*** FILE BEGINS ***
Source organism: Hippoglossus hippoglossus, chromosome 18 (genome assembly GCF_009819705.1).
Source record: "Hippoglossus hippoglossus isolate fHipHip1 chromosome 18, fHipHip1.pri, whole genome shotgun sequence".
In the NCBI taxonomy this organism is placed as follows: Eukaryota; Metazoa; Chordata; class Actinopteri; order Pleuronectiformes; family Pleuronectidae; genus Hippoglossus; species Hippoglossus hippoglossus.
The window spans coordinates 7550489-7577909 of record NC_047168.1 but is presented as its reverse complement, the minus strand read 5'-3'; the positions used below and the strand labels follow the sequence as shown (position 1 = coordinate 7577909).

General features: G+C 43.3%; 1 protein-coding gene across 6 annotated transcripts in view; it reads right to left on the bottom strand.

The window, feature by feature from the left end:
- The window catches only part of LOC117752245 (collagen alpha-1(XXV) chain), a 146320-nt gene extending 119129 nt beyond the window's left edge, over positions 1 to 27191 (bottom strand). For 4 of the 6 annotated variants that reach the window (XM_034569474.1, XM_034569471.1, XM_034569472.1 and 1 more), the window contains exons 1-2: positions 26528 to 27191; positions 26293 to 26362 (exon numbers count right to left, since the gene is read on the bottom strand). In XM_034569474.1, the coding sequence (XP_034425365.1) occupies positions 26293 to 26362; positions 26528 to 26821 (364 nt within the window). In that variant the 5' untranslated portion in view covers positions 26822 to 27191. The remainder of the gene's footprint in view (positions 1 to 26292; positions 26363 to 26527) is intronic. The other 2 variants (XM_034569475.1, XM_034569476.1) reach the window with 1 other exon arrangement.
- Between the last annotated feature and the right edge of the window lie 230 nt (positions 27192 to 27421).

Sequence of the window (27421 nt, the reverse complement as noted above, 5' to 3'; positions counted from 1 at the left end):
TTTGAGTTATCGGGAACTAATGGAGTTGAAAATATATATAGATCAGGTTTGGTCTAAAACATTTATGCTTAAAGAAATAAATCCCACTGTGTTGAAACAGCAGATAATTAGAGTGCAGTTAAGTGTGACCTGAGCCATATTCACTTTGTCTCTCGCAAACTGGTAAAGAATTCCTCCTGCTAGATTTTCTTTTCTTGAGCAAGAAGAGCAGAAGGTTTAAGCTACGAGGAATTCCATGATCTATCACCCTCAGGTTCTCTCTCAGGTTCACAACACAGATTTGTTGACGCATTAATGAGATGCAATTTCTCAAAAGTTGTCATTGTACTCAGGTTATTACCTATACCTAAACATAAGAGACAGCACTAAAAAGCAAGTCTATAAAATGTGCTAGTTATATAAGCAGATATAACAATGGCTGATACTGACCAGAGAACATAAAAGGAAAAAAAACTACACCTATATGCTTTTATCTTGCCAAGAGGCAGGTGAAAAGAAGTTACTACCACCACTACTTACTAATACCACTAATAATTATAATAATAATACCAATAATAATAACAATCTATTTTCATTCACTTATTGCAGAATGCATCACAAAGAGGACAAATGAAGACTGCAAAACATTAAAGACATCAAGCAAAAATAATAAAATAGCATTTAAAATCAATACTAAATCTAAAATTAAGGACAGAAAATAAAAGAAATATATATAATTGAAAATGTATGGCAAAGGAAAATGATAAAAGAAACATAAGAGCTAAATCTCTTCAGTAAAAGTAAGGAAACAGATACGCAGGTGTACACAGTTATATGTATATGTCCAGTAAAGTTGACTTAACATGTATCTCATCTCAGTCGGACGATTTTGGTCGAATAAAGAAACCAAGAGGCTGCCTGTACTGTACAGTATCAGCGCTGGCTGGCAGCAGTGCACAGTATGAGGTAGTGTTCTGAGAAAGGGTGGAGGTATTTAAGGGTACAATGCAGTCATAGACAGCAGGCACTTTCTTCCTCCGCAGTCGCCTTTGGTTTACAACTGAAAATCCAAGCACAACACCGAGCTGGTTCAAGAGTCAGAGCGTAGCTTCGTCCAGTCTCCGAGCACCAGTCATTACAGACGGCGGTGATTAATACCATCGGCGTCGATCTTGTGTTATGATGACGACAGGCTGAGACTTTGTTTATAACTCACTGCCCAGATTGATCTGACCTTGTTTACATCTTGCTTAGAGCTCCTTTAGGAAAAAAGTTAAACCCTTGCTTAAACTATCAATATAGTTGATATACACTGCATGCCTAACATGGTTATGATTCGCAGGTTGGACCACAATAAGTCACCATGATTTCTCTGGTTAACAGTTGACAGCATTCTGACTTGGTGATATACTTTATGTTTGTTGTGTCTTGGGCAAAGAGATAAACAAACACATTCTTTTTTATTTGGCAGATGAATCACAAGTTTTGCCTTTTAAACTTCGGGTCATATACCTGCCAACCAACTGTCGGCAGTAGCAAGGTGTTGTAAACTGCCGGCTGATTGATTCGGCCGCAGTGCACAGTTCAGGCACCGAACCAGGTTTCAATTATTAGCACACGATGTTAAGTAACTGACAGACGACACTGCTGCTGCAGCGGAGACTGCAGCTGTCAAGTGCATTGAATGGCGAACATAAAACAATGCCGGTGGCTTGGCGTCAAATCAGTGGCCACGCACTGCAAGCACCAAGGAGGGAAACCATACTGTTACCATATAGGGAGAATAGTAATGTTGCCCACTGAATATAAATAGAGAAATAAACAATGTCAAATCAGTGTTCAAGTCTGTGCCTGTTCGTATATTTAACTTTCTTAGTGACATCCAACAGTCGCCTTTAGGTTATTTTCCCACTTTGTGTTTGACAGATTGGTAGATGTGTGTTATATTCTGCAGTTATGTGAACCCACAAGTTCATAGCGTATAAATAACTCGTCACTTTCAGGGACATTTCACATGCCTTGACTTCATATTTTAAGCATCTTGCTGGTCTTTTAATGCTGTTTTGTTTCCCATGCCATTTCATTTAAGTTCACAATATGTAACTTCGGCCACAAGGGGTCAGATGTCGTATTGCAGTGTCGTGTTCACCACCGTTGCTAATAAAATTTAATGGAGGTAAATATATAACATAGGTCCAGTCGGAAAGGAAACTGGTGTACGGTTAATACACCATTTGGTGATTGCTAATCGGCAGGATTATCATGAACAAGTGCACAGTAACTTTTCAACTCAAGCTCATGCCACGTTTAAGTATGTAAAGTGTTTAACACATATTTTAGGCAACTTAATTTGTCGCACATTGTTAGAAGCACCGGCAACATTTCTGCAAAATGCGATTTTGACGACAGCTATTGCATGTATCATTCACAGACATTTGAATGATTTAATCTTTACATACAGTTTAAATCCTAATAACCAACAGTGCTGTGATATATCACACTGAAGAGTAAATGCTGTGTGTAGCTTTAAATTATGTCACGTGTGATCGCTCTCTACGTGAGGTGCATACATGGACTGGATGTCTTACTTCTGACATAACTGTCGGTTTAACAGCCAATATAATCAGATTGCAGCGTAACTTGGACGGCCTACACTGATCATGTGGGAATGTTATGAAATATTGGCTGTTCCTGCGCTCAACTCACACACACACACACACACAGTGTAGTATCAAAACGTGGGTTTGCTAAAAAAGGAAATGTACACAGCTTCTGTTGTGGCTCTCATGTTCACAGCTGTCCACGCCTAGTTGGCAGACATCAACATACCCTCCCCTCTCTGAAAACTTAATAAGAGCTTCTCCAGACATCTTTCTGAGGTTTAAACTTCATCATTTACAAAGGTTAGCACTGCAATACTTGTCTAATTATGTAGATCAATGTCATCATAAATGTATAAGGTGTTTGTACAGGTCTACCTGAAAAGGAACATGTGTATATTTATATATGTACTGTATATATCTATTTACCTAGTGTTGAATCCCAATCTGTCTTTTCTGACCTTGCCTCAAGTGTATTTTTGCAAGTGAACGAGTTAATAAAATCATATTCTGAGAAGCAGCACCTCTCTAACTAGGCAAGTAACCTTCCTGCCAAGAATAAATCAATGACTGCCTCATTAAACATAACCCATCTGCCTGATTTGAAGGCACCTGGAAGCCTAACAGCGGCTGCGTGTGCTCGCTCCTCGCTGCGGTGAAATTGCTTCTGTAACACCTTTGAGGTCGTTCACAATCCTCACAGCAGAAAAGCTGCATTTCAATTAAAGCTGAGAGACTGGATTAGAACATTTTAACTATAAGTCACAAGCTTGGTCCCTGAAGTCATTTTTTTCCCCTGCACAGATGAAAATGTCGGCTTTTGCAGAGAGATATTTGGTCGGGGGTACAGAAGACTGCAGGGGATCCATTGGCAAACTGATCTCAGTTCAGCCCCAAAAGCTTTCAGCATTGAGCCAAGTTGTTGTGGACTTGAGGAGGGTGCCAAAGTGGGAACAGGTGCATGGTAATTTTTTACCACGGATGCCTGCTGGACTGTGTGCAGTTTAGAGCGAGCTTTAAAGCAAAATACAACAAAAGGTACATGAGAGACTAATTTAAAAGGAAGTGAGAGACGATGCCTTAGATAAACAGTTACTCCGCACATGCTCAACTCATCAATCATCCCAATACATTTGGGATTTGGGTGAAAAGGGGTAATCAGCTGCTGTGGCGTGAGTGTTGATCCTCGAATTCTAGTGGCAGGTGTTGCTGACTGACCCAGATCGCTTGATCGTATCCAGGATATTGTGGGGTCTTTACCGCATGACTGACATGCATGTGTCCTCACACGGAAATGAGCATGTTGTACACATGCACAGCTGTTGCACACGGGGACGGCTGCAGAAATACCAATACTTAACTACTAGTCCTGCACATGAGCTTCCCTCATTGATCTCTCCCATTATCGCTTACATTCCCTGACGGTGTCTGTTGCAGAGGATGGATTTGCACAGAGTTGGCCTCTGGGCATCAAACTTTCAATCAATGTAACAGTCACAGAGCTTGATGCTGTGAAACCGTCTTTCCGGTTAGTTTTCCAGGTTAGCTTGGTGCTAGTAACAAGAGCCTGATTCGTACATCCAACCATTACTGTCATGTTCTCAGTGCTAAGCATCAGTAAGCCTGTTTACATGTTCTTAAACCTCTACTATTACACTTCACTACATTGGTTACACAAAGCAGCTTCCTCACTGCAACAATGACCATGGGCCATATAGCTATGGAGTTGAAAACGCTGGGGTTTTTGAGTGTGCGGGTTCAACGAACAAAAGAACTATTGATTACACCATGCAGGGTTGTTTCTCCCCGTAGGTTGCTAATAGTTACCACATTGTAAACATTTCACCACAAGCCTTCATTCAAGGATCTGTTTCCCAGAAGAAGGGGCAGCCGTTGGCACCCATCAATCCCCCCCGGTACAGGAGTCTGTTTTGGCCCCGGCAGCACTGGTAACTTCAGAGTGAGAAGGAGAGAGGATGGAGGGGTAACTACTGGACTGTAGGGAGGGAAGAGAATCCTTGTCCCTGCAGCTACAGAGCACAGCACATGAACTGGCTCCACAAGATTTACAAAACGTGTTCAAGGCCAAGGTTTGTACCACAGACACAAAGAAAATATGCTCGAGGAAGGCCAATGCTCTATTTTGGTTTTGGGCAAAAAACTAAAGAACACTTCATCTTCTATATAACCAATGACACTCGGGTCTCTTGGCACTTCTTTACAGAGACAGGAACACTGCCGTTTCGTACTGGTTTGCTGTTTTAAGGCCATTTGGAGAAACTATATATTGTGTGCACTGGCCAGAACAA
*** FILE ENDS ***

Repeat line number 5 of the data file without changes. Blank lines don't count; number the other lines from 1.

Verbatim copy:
General features: G+C 43.3%; 1 protein-coding gene across 6 annotated transcripts in view; it reads right to left on the bottom strand.